Wednesday, May 21, 2014

Two late Scottish relatives of Jamoytius

Cornovichthys blaauweni.

The now flooded Achanarras fish beds in Caithness, Northern Scotland, has yielded an abundant collection of fossil fish belonging to some 15 genera dating from the Eifelian stage (about 390 MYA) of the Middle Devonian period. These include the arthrodire (a group of heavily armored jawed fish) Coccosteus cuspidatus, the Acanthodians (“spiny sharks”) Diplacanthus, Mesacanthus and Cheiracanthus, the enigmatic Palaeospondylus gunni, the early Actinopterygian (ray-finned fish) Cheirolepis treilli and the Sarcopterygians (lobed-finned fish) Osteolepis macrolepidotus and Dipterus valenciennesi. The agnathans (jawless fish) are a rarity there and consist of only two species, Cornovichthys blaaweni and Achanarella trewini, which are believed to be closely related to Jamoytius kerwoodi from the Silurian, and placed in the clade Jamoytiiforms. The limestone of Achanarras quarry has been deposited in what appear to have been a deep freshwater lake environment.

Cornovichthys blaauweni is known from a single carbonaceous impression of a complete specimen measuring a little over 10 cm in length. The body is long and slender with a hypocercal tail and a quite large anal fin. There is no evidence of any other fin, nor of any scale in the specimen. Eyes appear to be situated near the top surface of the head. Overall, Cornovichthys looks a lot like Euphanerops and like its Canadian counterpart has a long series of branchial openings running from the head to the anal fin, numbering to around 15 on each side of the body.
Achanarella trewini.

Achanarella trewini is known from many specimens that were found in large numbers on single slabs of rock. Individuals of Achanarella range in size from 2 cm to 9 cm in length. Like Cornovichthys, it has a hypocercal tail and a large anal fin, no apparent scale and a large number of branchial openings on each side of the body, 13 or more, but the body is much thinner and elongated and the head is extremely small. Just like Jamoytius and Euphanerops, Cornovichthys and Achanarella were probably feeding on micro-organisms and detritus through their jawless mouth.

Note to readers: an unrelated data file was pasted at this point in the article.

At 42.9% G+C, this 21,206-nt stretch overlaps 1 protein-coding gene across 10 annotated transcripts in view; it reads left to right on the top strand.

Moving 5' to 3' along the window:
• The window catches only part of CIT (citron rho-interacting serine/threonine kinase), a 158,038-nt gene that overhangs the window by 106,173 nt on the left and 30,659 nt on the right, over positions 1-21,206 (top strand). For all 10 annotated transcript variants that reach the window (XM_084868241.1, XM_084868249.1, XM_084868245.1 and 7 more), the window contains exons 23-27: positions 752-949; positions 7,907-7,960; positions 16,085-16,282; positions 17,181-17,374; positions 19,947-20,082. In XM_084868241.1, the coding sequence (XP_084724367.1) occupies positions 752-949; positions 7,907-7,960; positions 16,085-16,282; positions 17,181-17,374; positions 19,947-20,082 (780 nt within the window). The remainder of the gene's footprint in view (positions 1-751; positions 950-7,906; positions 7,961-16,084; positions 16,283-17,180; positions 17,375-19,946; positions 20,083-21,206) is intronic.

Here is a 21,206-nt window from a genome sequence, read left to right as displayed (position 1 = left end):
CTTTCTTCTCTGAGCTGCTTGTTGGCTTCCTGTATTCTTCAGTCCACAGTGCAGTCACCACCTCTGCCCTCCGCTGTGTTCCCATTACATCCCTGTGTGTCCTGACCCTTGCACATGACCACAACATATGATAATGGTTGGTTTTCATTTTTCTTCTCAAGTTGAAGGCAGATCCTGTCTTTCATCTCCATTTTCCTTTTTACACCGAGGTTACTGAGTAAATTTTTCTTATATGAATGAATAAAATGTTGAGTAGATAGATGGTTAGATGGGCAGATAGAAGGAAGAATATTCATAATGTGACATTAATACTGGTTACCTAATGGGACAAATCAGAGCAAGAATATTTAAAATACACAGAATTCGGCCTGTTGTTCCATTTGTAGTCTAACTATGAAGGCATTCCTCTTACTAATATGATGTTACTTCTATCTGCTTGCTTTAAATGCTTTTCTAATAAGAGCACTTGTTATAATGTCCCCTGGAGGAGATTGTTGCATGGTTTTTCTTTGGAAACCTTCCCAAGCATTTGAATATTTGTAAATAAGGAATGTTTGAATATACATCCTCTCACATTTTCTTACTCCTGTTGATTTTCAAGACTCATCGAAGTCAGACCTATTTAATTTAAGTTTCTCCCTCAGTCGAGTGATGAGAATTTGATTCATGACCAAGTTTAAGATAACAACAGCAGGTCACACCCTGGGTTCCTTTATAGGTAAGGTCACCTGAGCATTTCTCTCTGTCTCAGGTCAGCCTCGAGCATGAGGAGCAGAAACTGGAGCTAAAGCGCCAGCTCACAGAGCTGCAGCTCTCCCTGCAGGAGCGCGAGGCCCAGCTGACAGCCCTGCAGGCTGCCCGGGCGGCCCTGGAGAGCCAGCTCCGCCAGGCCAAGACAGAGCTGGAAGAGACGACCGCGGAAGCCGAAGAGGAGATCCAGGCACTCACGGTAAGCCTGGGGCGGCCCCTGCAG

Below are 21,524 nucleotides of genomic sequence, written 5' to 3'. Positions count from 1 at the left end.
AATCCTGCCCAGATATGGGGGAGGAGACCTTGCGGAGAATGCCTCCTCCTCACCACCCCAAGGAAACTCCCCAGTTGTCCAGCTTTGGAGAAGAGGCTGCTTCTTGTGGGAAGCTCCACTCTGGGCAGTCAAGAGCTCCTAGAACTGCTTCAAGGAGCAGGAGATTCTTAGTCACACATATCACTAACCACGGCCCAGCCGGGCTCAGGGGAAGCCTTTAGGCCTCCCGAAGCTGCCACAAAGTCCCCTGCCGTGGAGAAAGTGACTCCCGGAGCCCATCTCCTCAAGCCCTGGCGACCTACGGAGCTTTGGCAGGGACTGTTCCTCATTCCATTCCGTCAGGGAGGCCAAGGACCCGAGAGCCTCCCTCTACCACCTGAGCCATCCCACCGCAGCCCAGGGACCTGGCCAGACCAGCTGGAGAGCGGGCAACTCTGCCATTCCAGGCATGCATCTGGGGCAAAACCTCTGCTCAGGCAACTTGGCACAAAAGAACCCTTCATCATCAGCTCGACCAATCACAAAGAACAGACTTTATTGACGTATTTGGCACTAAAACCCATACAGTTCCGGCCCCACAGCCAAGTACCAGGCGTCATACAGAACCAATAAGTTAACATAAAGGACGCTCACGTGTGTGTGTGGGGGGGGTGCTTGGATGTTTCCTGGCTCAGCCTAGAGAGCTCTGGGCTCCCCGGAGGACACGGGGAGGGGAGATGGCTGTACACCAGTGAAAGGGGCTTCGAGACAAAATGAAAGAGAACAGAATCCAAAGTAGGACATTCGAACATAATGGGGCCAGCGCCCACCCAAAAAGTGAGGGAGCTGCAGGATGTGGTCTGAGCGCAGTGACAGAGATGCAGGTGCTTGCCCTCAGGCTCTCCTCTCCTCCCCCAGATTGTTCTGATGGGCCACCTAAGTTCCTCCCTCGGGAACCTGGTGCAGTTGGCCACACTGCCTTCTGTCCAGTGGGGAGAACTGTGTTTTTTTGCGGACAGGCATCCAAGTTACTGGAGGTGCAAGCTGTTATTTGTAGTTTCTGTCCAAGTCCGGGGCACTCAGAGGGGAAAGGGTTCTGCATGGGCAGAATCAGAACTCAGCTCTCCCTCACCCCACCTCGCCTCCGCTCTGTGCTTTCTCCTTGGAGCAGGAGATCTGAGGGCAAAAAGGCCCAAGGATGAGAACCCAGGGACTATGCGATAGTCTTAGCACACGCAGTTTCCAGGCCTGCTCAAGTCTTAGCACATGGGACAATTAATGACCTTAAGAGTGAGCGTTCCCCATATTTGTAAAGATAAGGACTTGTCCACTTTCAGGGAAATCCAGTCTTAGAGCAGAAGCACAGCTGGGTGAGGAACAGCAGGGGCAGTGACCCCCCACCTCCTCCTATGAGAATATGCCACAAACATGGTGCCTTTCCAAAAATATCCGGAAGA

Newman, M., & Trewin, N. (2001). A new jawless vertebrate from the Middle Devonian of Scotland. Palaeontology, 44, 43–51.

Newman, M. (2002). A new naked jawless vertebrate from the Middle Devonian of Scotland. Palaeontology, 45(5), 933–941.

Sunday, May 4, 2014

The Canadian cousins of Jamoytius

Euphanerops longaevus

The rich Late Devonian fish fauna of Miguasha, in Eastern Quebec, Canada (Escuminac Formation) includes some peculiar jawless fish closely related to the Silurian scottish species Jamoytius kerwoodi. They have a strongly hypocercal tail with a relatively large anal fin. The body is elongated and have a series of long and narrow weakly mineralized scales on the flanks. The eyes are relatively large and the mouth is a circular opening situated at the bottom of the head. Like most if not all primitive fish, they lack paired fins. The branchial openings were numerous numbering 30 or so (lampreys have only 7 of these gill pouches) aligned from the head to the anal region, and therefore stretching over a very long portion of the body. This peculiar arrangement is thought to be an adaptation to a poorly oxygenated water. The first species to be described is Euphanerops longaevus by the British paleontologist Sir Arthur Smith Woodward in 1900. This strange animal was however originally described upside down, with the anal fin as a dorsal one and an epicercal tail. Euphanerops measured about 10 cm in length. The second species is Endeiolepis aneri described by the swedish paleontologist Erik Stensiƶ in 1939. It is very similar to Euphanerops and it was suggested that the two represent the same animal, with Euphanerops being the juvenile form. In that case, the name Euphanerops has priority and Endeiolepis would be a junior synonym. Legendrelepis parenti described by M. Arsenault and P. Janvier, 1991 is considered to be a junior synonym as well, any noted differences such as the alleged presence of a dorsal fin are now viewed as artifacts of preservation.


Janvier, P., Desbiens, S., Willett, J. a, & Arsenault, M. (2006). Lamprey-like gills in a gnathostome-related Devonian jawless vertebrate. Nature, 440(7088), 1183–5. 

Janvier, P., & Arsenault, M. (2007). The anatomy of Euphanerops longaevus Woodward, 1900, an anaspid-like jawless vertebrate from the Upper Devonian of Miguasha, Quebec, Canada. Geodiversitas, 29(1), 143–216.